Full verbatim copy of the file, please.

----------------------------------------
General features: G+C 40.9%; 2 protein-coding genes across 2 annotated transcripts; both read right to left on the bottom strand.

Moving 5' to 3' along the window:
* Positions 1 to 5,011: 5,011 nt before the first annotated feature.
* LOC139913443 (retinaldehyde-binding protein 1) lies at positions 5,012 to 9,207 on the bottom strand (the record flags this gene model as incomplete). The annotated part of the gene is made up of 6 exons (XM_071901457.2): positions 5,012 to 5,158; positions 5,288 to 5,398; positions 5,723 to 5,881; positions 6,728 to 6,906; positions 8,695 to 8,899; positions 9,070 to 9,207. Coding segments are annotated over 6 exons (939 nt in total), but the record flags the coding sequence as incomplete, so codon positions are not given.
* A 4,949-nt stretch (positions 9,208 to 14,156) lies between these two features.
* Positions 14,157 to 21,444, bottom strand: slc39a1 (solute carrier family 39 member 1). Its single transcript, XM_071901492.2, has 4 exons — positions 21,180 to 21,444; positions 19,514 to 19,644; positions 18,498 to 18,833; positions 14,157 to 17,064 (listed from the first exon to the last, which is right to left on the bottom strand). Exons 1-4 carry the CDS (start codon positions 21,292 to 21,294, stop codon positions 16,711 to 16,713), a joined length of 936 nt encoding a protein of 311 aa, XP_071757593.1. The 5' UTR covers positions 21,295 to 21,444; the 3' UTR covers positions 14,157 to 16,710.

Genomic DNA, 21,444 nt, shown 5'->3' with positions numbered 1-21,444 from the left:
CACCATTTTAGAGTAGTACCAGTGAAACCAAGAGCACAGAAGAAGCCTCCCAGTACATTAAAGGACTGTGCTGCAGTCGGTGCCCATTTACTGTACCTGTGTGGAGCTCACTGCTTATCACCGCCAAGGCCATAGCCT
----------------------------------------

General features: G+C 40.9%; 2 protein-coding genes across 2 annotated transcripts; both read right to left on the bottom strand.

Moving 5' to 3' along the window:
* Positions 1 to 5,011: 5,011 nt before the first annotated feature.
* LOC139913443 (retinaldehyde-binding protein 1) lies at positions 5,012 to 9,207 on the bottom strand (the record flags this gene model as incomplete). The annotated part of the gene is made up of 6 exons (XM_071901457.2): positions 5,012 to 5,158; positions 5,288 to 5,398; positions 5,723 to 5,881; positions 6,728 to 6,906; positions 8,695 to 8,899; positions 9,070 to 9,207. Coding segments are annotated over 6 exons (939 nt in total), but the record flags the coding sequence as incomplete, so codon positions are not given.
* A 4,949-nt stretch (positions 9,208 to 14,156) lies between these two features.
* Positions 14,157 to 21,444, bottom strand: slc39a1 (solute carrier family 39 member 1). Its single transcript, XM_071901492.2, has 4 exons — positions 21,180 to 21,444; positions 19,514 to 19,644; positions 18,498 to 18,833; positions 14,157 to 17,064 (listed from the first exon to the last, which is right to left on the bottom strand). Exons 1-4 carry the CDS (start codon positions 21,292 to 21,294, stop codon positions 16,711 to 16,713), a joined length of 936 nt encoding a protein of 311 aa, XP_071757593.1. The 5' UTR covers positions 21,295 to 21,444; the 3' UTR covers positions 14,157 to 16,710.

Genomic DNA, 21,444 nt, shown 5'->3' with positions numbered 1-21,444 from the left:
CACCATTTTAGAGTAGTACCAGTGAAACCAAGAGCACAGAAGAAGCCTCCCAGTACATTAAAGGACTGTGCTGCAGTCGGTGCCCATTTACTGTACCTGTGTGGAGCTCACTGCTTATCACCGCCAAGGCCATAGCCT